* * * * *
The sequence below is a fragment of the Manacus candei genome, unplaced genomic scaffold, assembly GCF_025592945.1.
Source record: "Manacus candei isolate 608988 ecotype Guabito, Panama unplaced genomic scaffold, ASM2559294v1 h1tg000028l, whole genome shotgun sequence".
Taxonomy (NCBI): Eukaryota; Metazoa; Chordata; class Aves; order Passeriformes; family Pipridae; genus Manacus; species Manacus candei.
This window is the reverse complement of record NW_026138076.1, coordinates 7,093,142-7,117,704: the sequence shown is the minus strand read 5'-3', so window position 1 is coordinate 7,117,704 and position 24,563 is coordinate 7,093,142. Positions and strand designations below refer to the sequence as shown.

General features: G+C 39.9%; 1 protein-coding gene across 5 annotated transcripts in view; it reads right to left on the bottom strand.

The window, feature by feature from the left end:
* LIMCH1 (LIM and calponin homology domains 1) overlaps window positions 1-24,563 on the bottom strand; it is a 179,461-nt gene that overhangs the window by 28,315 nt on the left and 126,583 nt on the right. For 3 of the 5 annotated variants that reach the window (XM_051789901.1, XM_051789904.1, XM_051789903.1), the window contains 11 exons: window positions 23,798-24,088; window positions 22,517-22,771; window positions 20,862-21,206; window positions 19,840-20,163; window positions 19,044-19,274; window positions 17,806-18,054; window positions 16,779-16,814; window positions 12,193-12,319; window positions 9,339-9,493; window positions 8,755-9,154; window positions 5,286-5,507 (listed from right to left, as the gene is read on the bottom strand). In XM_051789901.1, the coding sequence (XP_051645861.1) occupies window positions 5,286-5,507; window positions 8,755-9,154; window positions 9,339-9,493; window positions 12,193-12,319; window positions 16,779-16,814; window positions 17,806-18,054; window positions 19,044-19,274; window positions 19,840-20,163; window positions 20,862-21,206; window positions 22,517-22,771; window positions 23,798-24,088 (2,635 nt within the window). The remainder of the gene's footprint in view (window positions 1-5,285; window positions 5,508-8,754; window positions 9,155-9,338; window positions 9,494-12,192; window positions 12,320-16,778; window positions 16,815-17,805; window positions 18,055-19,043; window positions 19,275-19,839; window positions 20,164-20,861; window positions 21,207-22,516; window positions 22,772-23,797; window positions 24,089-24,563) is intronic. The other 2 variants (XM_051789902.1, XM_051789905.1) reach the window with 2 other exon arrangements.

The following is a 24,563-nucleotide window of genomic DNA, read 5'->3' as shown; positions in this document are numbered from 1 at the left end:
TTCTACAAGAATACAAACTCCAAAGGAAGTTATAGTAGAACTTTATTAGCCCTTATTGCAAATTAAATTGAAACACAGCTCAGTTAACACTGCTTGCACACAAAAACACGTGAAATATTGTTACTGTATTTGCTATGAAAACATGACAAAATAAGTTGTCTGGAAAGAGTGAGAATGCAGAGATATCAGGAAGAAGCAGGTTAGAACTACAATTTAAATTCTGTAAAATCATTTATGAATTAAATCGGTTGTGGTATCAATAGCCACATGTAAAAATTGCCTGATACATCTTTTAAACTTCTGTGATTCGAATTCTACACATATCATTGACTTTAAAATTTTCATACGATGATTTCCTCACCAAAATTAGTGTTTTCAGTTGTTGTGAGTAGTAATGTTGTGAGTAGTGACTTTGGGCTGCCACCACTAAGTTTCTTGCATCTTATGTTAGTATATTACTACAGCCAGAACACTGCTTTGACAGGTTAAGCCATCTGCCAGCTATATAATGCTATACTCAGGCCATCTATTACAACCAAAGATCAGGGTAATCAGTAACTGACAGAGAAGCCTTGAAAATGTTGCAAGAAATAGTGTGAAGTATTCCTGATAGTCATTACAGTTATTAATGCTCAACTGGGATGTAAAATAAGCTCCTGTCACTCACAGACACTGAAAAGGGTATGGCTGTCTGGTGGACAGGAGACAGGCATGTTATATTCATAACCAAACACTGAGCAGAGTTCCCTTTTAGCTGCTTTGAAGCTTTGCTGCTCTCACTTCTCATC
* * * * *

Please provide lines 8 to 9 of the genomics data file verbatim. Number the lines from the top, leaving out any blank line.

The following is a 24,563-nucleotide window of genomic DNA, read 5'->3' as shown; positions in this document are numbered from 1 at the left end:
TTCTACAAGAATACAAACTCCAAAGGAAGTTATAGTAGAACTTTATTAGCCCTTATTGCAAATTAAATTGAAACACAGCTCAGTTAACACTGCTTGCACACAAAAACACGTGAAATATTGTTACTGTATTTGCTATGAAAACATGACAAAATAAGTTGTCTGGAAAGAGTGAGAATGCAGAGATATCAGGAAGAAGCAGGTTAGAACTACAATTTAAATTCTGTAAAATCATTTATGAATTAAATCGGTTGTGGTATCAATAGCCACATGTAAAAATTGCCTGATACATCTTTTAAACTTCTGTGATTCGAATTCTACACATATCATTGACTTTAAAATTTTCATACGATGATTTCCTCACCAAAATTAGTGTTTTCAGTTGTTGTGAGTAGTAATGTTGTGAGTAGTGACTTTGGGCTGCCACCACTAAGTTTCTTGCATCTTATGTTAGTATATTACTACAGCCAGAACACTGCTTTGACAGGTTAAGCCATCTGCCAGCTATATAATGCTATACTCAGGCCATCTATTACAACCAAAGATCAGGGTAATCAGTAACTGACAGAGAAGCCTTGAAAATGTTGCAAGAAATAGTGTGAAGTATTCCTGATAGTCATTACAGTTATTAATGCTCAACTGGGATGTAAAATAAGCTCCTGTCACTCACAGACACTGAAAAGGGTATGGCTGTCTGGTGGACAGGAGACAGGCATGTTATATTCATAACCAAACACTGAGCAGAGTTCCCTTTTAGCTGCTTTGAAGCTTTGCTGCTCTCACTTCTCATC